Saturday, January 7, 2012

Hobbies and family support 3: Instruments

In part 2, I mentioned that my mother had taken a few piano lessons in college.  I'm not sure whether she ever took formal voice lessons, I would think I'd have heard if she had.  Mom & Dad actually had a guitar when we lived in Illinois.  I don't know what was wrong with it, but they put it out, cased, for trash pickup.  Mom said that the garbage collector did NOT put it in the back of the truck, it was placed in the passenger seat of the cab.

When I was in 4th grade, a band director (not our regular music teacher) brought in a variety of wind instruments for us to look at and try.  A classmate and I were looking over the woodwinds, both interested in the flute.  She tried the clarinet first, and couldn't get any sound out.  But I could.  She was able to get a note out of the flute, so the band director assumed I wouldn't.  I told my parents I wanted to play, either flute or clarinet. 

My parents were able to find a used clarinet in the Classified Ads, and we bought it.  They put up some sort of chart for "garnishing" my allowance, and over the next ~6 months to a year, I paid them back every penny they spent on the instrument.
I remember my first practice sessions.  Mom, Dad, my sister and two brothers hanging around, complaining about the noise.  Mom trying to suggest ways to make it better.  Me trying to follow her suggestions, but they didn't always make it better.  Lots of squeaks.

My father's job involved rotating shifts.  He might work anywhere from 2 to 5 days on the day shift, get a day off, another 2-5 days on the evening shift (second shift), get a few days off, then work 2-5 days on the graveyard shift.  He'd get his schedule one month at a time, and have to plan his sleep around work.

That meant, perhaps 25% of the time, Dad would be trying to sleep in the evenings, and we needed to try and be quiet.  I couldn't practice on those nights.

I always had a lot of homework.  I don't know how it happened, my sister usually got all her work done during the school day, while I was usually bringing home 3-4 heavy books every night.  Now, I already knew that I wanted to work on the space program.  That meant my academic classes (math, science, reading, spelling) were my priority.  I never wanted a career in music, I just enjoyed playing for fun.

I did the band fundraiser that fall, sold enough items to get the stuffed unicorn doll that I wanted (not the easiest prize to earn).  We performed at the Christmas concert.  I squeaked once.

Years later, when I was arguing for my brother to get violin lessons, my mother told me that they talked with my band instructor about how I was doing.  "It was obvious that you weren't a child prodigy."  All he told them was that I needed to practice more.  So they started pushing me to practice, practice, practice.

I know I should have practiced.  Practice is key to becoming good at anything.  Making time to practice, developing good practice habits, learning how to practice by one's self, those all take a level of maturity that I don't expect to see much before the teenage years.  It makes a difference who is recommending practice, and how they say it.

One day, they came up with this decrementing scheme.  I had to practice every 7 days.  If I missed practicing for a week, I had to practice every 6 days.  Eventually, if I didn't practice every day, they would (did) pull me out of band.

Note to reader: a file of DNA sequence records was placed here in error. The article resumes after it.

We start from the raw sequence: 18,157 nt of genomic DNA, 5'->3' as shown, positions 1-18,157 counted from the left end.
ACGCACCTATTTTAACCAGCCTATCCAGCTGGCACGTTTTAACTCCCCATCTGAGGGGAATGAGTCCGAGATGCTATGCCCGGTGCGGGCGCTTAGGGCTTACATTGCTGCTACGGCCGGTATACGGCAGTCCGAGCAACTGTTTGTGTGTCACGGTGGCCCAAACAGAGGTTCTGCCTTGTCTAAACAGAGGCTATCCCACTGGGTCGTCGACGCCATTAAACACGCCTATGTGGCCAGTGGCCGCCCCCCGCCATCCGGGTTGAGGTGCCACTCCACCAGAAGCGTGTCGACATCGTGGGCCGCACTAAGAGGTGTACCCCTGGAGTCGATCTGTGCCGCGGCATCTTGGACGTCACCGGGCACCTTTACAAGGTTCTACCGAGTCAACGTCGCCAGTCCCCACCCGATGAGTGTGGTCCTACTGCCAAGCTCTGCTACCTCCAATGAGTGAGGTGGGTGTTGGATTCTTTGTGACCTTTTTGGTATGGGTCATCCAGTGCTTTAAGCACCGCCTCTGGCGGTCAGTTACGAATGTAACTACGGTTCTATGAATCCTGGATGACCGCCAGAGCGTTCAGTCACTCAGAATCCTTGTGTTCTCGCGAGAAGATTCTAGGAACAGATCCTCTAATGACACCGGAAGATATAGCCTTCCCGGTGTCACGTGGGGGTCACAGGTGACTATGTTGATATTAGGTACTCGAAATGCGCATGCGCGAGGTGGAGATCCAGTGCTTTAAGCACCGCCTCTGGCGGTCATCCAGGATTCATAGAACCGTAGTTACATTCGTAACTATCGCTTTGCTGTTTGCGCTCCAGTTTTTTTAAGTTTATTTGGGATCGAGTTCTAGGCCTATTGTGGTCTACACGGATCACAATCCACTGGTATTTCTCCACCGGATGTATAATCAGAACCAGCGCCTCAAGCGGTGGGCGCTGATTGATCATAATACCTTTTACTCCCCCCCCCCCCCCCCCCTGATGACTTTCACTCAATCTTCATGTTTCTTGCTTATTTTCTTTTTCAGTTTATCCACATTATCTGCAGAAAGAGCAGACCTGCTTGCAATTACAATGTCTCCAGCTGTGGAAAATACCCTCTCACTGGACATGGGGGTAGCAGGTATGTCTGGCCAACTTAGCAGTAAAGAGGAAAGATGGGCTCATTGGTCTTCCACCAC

I can't remember timelines clearly.  I remember playing in the Christmas concert, and that band was 4th grade.  Fourth grade was also the year Challenger exploded, at the end of January.  I cried so hard for that crew, on many, many nights.

I was carrying my clarinet in one hand the day Cguthrie00 and Kawphy ran ahead, leaving me to walk alone.  The day that Mark & Juaquin decided to attack.  It wasn't much of a fight.  I think I was using a  messenger bag that year, instead of my usual backpack.  That, or perhaps I had a lunchbox in one hand and the clarinet case in the other.  I started spinning, and with hardware in my hands they couldn't get close enough to hurt me.  We were catty-corner from Mark's house, about 5-7 houses uphill from where I lived.  I saw Dad step out looking for me, and apparently he sent my sister up.  As she approached, they broke it off.  The two boys and I ignored each other from then on.

I didn't play in the spring concert, just sang with my class.  By then I had been pulled out of band, and honestly I'm not sure if there was any band left.  There had only been about 7 of us at the start of the year, and several dropped out before me.

Fourth grade was also the year that we learned a little about how to play recorder in our regular music classes.  They were school instruments, so we carried them back and forth for perhaps 3-6 months and then returned them.  I think it was the instrumental classes where I learned the names of the notes, and a bit about the key signatures.

Even after they pulled me out of band, there were times when I would pull my clarinet case out of my closet, just to look at it again.  I might have tried practicing once or twice after my time in band was done, but not much.  It was loud for the small base housing.

I wouldn't play again until high school.

This past summer, when I was re-reading Anne McCaffrey's Pern novels, I skipped the Harper Hall trilogy.  Sometimes they're all right.  Sometimes they inspire me to practice more.  Sometimes they just hit too close to home.